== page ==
The Corner

The Homeland-Security Cup Filleth Over

Last week, I talked to Matt Mayer about Arizona’s new immigration law. Mayer, who is now president of the Buckeye Institute in Columbus, Ohio, worked at the Department of Homeland Security in the Bush administration and wrote a book about it (Homeland Security and Federalism: Protecting America Outside the Beltway)while a fellow at the Heritage Foundation. With DHS issues all over the news this weekend, I checked back in with him briefly this afternoon.

Q: What do you make of the Times Square attack?

A: This terrorist incident is another reminder that the threat we face is real. It also demonstrates the importance of vigilance on the part of citizens. Our best chance of success to detect and prevent a terrorist attack rests with states and localities and the men and women who are closest to the threat. Equally critical is that we focus our finite resources on high-risk areas like New York City and stop the pork-barrel federal grants that send money to low-risk places like Omaha, Nebraska.

Q: Is that unfair to Omaha, considering that the Oklahoma City bombing was not in the Big Apple? Couldn’t it have been Omaha?

A: Other than five terrorist attacks since 1995, al-Qaeda or al-Qaeda sympathetic terrorist attacks outside of Afghanistan and Iraq have occurred in cities of 500,000 people or more. It’s always a possibility that a strike could happen in a smaller city, but with finite resources (money, people, and time), we must focus on where the attack is most likely to occur. 

Q: Is it as nutty as it seems that Janet Napolitano is a key point-person for the oil spill, the Times Square car bomb, and the borders?

A: Yes. The Department of Homeland Security was established after the September 11 attack to make sure we didn’t get hit again by terrorists, or, if we did, we responded effectively and minimized the loss of life and property. The last week demonstrates the problem with a department so big and with so many missions that it is involved with virtually everything that occurs in the United States, especially as the Federal Emergency Management Agency federalizes every flood, tornado, fire, and storm — disasters that, from 1787 to 1992, did not involve federal entities.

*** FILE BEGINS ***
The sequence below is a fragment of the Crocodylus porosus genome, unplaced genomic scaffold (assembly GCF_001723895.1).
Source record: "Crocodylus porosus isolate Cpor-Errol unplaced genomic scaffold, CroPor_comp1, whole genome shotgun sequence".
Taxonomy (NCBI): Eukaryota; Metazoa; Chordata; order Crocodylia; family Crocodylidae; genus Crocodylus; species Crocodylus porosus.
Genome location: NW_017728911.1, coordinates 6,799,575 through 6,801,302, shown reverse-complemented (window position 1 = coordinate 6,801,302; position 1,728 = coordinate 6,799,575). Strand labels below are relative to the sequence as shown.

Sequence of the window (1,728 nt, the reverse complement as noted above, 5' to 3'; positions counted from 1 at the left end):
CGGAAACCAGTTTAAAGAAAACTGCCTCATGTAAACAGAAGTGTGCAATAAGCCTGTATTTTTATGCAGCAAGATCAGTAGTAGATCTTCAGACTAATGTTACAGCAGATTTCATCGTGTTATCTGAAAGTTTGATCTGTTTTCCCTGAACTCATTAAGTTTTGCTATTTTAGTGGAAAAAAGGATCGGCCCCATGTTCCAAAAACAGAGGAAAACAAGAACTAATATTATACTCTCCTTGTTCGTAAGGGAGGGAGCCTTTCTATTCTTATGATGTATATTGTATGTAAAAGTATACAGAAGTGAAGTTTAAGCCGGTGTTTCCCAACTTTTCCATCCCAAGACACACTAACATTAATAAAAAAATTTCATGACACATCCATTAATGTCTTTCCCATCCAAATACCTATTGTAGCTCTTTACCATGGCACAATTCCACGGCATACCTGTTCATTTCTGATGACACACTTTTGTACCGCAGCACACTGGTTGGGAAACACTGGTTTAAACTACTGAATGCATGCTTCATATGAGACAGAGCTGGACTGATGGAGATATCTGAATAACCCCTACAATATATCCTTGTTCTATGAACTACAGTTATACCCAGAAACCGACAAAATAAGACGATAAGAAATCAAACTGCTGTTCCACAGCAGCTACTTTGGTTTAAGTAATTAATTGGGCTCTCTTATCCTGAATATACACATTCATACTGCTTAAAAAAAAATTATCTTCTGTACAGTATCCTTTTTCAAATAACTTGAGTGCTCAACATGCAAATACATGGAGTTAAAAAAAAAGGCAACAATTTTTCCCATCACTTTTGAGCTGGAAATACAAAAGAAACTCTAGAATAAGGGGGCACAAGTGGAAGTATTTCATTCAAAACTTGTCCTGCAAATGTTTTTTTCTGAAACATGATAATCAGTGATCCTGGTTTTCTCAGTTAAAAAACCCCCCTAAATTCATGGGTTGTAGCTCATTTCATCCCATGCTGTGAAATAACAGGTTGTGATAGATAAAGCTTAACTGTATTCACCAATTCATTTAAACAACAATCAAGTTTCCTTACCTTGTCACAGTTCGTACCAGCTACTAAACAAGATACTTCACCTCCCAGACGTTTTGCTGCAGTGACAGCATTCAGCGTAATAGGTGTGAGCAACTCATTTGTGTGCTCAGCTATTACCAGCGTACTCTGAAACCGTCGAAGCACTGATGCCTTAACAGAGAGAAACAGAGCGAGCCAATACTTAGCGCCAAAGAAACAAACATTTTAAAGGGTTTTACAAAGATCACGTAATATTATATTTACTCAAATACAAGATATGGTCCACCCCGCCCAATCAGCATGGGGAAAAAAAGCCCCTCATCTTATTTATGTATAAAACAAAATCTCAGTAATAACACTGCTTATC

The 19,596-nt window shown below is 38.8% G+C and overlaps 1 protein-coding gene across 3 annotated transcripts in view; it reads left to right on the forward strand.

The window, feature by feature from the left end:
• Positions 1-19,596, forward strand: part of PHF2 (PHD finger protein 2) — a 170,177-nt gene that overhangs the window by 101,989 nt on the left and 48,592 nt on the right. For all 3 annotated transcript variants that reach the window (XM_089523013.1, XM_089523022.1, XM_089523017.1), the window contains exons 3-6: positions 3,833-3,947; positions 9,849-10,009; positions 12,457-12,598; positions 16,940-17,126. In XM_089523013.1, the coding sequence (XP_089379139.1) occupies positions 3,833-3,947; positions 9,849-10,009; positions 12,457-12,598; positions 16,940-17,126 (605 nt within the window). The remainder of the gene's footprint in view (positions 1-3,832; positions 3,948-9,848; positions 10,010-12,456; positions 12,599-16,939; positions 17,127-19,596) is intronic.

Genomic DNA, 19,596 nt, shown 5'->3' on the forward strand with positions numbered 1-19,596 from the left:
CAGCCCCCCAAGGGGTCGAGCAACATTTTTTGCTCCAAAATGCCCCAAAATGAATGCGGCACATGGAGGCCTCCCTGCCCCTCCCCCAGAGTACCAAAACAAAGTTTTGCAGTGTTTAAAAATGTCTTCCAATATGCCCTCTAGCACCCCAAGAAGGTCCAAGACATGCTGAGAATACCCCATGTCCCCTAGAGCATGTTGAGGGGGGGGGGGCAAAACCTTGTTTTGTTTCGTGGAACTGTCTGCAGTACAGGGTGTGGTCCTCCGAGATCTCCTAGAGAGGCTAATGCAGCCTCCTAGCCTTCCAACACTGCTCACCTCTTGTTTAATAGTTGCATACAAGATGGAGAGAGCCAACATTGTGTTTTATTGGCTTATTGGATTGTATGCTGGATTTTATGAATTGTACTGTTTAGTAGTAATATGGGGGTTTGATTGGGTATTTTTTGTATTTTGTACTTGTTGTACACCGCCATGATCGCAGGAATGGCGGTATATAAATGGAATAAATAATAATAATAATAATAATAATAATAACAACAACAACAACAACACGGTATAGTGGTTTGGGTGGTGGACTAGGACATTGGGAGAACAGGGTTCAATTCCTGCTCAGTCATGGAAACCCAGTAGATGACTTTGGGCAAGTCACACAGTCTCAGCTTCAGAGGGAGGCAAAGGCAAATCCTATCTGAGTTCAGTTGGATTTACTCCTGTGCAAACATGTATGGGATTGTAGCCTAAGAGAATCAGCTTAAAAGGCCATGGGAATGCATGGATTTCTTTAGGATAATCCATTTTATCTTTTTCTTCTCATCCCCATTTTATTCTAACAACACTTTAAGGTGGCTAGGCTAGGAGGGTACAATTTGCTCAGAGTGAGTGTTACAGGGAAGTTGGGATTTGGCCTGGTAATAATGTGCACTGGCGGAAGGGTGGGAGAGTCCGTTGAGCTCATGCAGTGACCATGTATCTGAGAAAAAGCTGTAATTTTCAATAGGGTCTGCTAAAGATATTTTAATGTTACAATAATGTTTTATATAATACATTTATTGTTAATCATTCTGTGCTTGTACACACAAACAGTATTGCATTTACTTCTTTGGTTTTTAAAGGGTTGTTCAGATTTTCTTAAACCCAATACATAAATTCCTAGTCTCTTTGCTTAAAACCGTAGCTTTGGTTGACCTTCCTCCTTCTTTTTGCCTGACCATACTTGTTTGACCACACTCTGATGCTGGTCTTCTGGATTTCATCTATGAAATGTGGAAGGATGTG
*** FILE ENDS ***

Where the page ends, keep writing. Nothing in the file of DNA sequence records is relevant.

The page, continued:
From my time at DHS inside the secretary’s office, I can tell you that the mice are in total panic mode and scurry here, there, and everywhere trying to keep track of what is happening in Arizona, the Gulf Coast, and now New York City — not to mention making sure the system remains focused on the continuing threat of a new attack. I refer to it as the “crisis du month” — it is exhausting, expands resources needed for the primary mission of DHS, and results in a poor response (see Hurricane Katrina).

Fundamentally, DHS officials shouldn’t be involved in the Gulf Coast above the commandant of the U.S. Coast Guard. In New York City, the primary role is for the NYPD and the FBI — DHS has little to no role to play, as it is a forensic investigation. Arizona is only on the radar screen because the federal government has not secured the border (Custom and Border Protection) or enforced existing laws (Immigration and Customs Enforcement/Citizenship and Immigration Services) to the extent necessary to give Arizonans (and Americans) the confidence not to take action into their own, constitutionally permissible hands.

Mayer gets into all of this in much more detail in his book, Homeland Security and Federalism: Protecting America Outside the Beltway.

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